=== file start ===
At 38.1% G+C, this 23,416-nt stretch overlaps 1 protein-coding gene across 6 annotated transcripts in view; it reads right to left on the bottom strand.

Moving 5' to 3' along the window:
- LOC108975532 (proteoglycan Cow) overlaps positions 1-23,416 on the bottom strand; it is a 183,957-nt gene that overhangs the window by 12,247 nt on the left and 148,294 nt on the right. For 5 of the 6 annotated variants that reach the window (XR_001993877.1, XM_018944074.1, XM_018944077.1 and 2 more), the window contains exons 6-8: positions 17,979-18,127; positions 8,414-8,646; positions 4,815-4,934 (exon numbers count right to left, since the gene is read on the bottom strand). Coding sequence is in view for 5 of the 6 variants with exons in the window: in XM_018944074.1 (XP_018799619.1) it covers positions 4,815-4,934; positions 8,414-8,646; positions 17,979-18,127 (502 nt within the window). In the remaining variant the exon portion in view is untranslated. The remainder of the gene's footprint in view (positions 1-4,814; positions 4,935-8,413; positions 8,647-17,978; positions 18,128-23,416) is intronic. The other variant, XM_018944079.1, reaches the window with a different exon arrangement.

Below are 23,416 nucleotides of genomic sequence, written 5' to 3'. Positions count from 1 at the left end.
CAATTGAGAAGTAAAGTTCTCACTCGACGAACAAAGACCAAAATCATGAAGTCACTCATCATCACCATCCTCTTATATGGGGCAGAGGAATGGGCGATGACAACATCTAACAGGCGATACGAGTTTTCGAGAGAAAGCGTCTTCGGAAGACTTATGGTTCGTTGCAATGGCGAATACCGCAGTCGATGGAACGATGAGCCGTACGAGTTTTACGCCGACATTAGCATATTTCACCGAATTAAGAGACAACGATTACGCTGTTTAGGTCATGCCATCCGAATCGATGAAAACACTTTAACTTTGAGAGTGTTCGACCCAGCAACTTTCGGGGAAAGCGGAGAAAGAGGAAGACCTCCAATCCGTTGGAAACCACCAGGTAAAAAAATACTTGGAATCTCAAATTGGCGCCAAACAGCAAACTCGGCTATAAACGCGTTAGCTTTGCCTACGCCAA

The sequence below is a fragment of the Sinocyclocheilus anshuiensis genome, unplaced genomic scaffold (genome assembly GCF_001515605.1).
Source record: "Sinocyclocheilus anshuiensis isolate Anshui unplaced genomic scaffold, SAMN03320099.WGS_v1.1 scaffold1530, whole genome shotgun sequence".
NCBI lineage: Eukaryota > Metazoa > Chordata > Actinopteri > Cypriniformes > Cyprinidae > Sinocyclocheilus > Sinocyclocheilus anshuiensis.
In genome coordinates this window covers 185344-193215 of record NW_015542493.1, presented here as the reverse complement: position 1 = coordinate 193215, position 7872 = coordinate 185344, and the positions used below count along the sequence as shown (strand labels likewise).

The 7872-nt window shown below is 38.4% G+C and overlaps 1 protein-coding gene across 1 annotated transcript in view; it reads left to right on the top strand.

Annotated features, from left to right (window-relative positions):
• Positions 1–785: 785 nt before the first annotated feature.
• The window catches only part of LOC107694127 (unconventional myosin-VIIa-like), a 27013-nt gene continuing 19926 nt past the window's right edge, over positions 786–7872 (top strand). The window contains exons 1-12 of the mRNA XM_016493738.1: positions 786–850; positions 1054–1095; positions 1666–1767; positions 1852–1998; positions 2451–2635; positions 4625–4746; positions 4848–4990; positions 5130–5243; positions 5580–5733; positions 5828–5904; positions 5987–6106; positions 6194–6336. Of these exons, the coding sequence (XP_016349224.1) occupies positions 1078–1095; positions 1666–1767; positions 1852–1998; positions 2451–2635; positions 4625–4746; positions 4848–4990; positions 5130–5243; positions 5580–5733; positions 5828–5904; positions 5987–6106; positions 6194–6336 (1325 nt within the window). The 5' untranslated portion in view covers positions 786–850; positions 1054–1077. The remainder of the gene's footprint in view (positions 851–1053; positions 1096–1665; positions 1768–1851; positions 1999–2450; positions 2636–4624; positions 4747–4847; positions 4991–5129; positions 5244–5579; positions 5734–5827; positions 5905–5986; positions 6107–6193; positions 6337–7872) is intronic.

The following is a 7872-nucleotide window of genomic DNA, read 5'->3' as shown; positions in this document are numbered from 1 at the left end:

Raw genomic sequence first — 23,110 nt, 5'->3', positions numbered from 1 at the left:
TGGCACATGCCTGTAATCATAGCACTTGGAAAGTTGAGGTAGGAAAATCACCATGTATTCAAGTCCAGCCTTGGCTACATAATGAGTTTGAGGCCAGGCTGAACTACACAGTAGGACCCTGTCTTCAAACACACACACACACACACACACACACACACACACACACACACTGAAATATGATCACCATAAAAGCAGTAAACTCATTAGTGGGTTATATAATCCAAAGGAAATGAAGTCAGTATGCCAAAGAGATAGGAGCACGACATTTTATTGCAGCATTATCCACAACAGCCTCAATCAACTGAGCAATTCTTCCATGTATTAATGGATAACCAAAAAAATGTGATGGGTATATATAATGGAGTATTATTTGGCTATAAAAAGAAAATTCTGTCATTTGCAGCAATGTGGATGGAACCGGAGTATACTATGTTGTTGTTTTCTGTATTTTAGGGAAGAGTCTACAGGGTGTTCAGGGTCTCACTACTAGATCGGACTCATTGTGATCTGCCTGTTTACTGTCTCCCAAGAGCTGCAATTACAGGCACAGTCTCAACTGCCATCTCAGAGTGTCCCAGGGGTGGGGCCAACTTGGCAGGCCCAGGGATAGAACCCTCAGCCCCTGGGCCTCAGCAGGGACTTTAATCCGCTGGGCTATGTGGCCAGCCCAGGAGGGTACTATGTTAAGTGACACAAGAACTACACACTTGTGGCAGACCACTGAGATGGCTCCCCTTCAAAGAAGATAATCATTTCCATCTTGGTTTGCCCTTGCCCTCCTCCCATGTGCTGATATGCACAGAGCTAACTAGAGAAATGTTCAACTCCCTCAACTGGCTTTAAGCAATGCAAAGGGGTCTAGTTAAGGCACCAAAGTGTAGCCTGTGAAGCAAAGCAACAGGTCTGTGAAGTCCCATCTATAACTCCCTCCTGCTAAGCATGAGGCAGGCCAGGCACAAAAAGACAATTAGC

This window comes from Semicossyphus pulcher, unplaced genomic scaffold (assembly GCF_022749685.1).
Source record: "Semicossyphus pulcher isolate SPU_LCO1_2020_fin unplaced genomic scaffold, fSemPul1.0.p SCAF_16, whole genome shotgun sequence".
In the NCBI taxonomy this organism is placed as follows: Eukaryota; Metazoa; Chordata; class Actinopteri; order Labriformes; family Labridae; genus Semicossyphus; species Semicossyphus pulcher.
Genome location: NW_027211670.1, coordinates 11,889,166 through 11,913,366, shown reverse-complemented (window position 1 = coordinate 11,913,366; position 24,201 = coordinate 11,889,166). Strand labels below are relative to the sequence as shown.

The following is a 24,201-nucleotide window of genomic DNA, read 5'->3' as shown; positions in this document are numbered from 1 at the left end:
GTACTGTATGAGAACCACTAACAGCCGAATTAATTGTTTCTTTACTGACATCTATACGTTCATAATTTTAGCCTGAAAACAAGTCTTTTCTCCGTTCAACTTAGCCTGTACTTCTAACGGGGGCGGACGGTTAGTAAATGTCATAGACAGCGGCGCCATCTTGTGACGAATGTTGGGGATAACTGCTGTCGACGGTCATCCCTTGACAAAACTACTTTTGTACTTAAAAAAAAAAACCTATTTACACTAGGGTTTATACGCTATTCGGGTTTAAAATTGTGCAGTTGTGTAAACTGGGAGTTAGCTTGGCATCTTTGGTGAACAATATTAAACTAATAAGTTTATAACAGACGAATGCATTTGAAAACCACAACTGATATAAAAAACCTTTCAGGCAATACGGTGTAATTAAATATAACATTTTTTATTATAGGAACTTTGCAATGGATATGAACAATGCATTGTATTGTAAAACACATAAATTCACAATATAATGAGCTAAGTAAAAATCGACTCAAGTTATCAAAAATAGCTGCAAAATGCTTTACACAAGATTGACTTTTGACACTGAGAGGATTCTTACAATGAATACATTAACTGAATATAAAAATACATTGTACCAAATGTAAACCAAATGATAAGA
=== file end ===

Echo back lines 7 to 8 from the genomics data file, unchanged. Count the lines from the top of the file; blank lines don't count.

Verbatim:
Source record: "Sinocyclocheilus anshuiensis isolate Anshui unplaced genomic scaffold, SAMN03320099.WGS_v1.1 scaffold1530, whole genome shotgun sequence".
NCBI lineage: Eukaryota > Metazoa > Chordata > Actinopteri > Cypriniformes > Cyprinidae > Sinocyclocheilus > Sinocyclocheilus anshuiensis.